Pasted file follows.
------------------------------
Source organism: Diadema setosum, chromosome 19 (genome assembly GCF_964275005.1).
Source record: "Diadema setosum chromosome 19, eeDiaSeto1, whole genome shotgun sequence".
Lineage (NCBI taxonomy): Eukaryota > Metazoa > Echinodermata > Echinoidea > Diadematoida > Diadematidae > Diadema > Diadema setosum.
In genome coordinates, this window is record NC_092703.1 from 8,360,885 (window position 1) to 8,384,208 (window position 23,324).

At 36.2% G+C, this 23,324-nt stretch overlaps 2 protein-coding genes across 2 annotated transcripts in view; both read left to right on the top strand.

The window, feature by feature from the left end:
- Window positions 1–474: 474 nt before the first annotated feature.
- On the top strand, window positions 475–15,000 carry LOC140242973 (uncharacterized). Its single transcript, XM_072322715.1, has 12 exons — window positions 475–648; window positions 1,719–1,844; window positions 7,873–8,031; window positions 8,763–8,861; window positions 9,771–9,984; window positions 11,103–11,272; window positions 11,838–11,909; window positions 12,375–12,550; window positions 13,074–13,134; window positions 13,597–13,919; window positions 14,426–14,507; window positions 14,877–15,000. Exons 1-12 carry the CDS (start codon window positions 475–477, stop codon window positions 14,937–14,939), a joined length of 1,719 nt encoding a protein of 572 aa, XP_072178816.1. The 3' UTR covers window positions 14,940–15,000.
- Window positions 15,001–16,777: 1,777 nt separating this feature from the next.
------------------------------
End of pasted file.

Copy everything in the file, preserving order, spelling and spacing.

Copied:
Source organism: Diadema setosum, chromosome 19 (genome assembly GCF_964275005.1).
Source record: "Diadema setosum chromosome 19, eeDiaSeto1, whole genome shotgun sequence".
Lineage (NCBI taxonomy): Eukaryota > Metazoa > Echinodermata > Echinoidea > Diadematoida > Diadematidae > Diadema > Diadema setosum.
In genome coordinates, this window is record NC_092703.1 from 8,360,885 (window position 1) to 8,384,208 (window position 23,324).

At 36.2% G+C, this 23,324-nt stretch overlaps 2 protein-coding genes across 2 annotated transcripts in view; both read left to right on the top strand.

The window, feature by feature from the left end:
- Window positions 1–474: 474 nt before the first annotated feature.
- On the top strand, window positions 475–15,000 carry LOC140242973 (uncharacterized). Its single transcript, XM_072322715.1, has 12 exons — window positions 475–648; window positions 1,719–1,844; window positions 7,873–8,031; window positions 8,763–8,861; window positions 9,771–9,984; window positions 11,103–11,272; window positions 11,838–11,909; window positions 12,375–12,550; window positions 13,074–13,134; window positions 13,597–13,919; window positions 14,426–14,507; window positions 14,877–15,000. Exons 1-12 carry the CDS (start codon window positions 475–477, stop codon window positions 14,937–14,939), a joined length of 1,719 nt encoding a protein of 572 aa, XP_072178816.1. The 3' UTR covers window positions 14,940–15,000.
- Window positions 15,001–16,777: 1,777 nt separating this feature from the next.